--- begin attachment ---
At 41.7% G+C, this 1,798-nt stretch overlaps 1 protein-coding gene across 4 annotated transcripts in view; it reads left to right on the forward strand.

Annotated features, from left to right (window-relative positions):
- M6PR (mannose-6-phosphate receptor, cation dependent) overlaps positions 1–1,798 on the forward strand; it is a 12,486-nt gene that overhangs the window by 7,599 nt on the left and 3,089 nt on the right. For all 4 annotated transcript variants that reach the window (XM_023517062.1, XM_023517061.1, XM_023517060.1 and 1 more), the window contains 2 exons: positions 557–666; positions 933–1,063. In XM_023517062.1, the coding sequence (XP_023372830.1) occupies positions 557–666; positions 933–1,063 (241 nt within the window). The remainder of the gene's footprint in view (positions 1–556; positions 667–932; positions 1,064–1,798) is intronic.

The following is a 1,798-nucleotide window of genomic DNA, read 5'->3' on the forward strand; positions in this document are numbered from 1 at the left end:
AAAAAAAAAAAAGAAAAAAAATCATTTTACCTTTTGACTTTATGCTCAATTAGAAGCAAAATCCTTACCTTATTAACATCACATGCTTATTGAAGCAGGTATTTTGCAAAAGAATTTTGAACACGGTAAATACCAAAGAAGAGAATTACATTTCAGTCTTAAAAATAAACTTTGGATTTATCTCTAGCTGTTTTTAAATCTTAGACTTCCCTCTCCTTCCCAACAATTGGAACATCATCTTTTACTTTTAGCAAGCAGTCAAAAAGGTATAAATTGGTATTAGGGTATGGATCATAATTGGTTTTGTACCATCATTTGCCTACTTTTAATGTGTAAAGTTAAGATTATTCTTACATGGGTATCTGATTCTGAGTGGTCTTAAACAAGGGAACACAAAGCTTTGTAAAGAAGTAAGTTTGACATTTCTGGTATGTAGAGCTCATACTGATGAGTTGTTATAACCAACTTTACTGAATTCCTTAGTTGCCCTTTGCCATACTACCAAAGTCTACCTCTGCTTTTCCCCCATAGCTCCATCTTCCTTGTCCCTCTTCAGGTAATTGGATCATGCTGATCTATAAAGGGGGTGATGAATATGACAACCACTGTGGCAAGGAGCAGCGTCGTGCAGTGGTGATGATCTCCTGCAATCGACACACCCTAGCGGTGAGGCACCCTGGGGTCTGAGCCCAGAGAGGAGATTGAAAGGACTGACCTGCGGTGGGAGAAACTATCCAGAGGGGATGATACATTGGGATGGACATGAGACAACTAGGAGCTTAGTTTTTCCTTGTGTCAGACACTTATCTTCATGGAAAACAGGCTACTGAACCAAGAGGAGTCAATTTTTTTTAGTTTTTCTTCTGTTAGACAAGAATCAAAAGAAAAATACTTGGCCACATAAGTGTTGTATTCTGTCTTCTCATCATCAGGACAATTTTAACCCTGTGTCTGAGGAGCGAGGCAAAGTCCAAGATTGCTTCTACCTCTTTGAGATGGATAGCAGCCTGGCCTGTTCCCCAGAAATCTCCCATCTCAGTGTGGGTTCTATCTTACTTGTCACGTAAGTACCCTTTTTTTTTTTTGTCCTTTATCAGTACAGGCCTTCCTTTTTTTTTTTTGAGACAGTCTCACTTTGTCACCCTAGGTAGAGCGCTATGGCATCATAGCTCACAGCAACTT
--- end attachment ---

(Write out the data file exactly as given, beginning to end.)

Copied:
At 41.7% G+C, this 1,798-nt stretch overlaps 1 protein-coding gene across 4 annotated transcripts in view; it reads left to right on the forward strand.

Annotated features, from left to right (window-relative positions):
- M6PR (mannose-6-phosphate receptor, cation dependent) overlaps positions 1–1,798 on the forward strand; it is a 12,486-nt gene that overhangs the window by 7,599 nt on the left and 3,089 nt on the right. For all 4 annotated transcript variants that reach the window (XM_023517062.1, XM_023517061.1, XM_023517060.1 and 1 more), the window contains 2 exons: positions 557–666; positions 933–1,063. In XM_023517062.1, the coding sequence (XP_023372830.1) occupies positions 557–666; positions 933–1,063 (241 nt within the window). The remainder of the gene's footprint in view (positions 1–556; positions 667–932; positions 1,064–1,798) is intronic.

The following is a 1,798-nucleotide window of genomic DNA, read 5'->3' on the forward strand; positions in this document are numbered from 1 at the left end:
AAAAAAAAAAAAGAAAAAAAATCATTTTACCTTTTGACTTTATGCTCAATTAGAAGCAAAATCCTTACCTTATTAACATCACATGCTTATTGAAGCAGGTATTTTGCAAAAGAATTTTGAACACGGTAAATACCAAAGAAGAGAATTACATTTCAGTCTTAAAAATAAACTTTGGATTTATCTCTAGCTGTTTTTAAATCTTAGACTTCCCTCTCCTTCCCAACAATTGGAACATCATCTTTTACTTTTAGCAAGCAGTCAAAAAGGTATAAATTGGTATTAGGGTATGGATCATAATTGGTTTTGTACCATCATTTGCCTACTTTTAATGTGTAAAGTTAAGATTATTCTTACATGGGTATCTGATTCTGAGTGGTCTTAAACAAGGGAACACAAAGCTTTGTAAAGAAGTAAGTTTGACATTTCTGGTATGTAGAGCTCATACTGATGAGTTGTTATAACCAACTTTACTGAATTCCTTAGTTGCCCTTTGCCATACTACCAAAGTCTACCTCTGCTTTTCCCCCATAGCTCCATCTTCCTTGTCCCTCTTCAGGTAATTGGATCATGCTGATCTATAAAGGGGGTGATGAATATGACAACCACTGTGGCAAGGAGCAGCGTCGTGCAGTGGTGATGATCTCCTGCAATCGACACACCCTAGCGGTGAGGCACCCTGGGGTCTGAGCCCAGAGAGGAGATTGAAAGGACTGACCTGCGGTGGGAGAAACTATCCAGAGGGGATGATACATTGGGATGGACATGAGACAACTAGGAGCTTAGTTTTTCCTTGTGTCAGACACTTATCTTCATGGAAAACAGGCTACTGAACCAAGAGGAGTCAATTTTTTTTAGTTTTTCTTCTGTTAGACAAGAATCAAAAGAAAAATACTTGGCCACATAAGTGTTGTATTCTGTCTTCTCATCATCAGGACAATTTTAACCCTGTGTCTGAGGAGCGAGGCAAAGTCCAAGATTGCTTCTACCTCTTTGAGATGGATAGCAGCCTGGCCTGTTCCCCAGAAATCTCCCATCTCAGTGTGGGTTCTATCTTACTTGTCACGTAAGTACCCTTTTTTTTTTTTGTCCTTTATCAGTACAGGCCTTCCTTTTTTTTTTTTGAGACAGTCTCACTTTGTCACCCTAGGTAGAGCGCTATGGCATCATAGCTCACAGCAACTT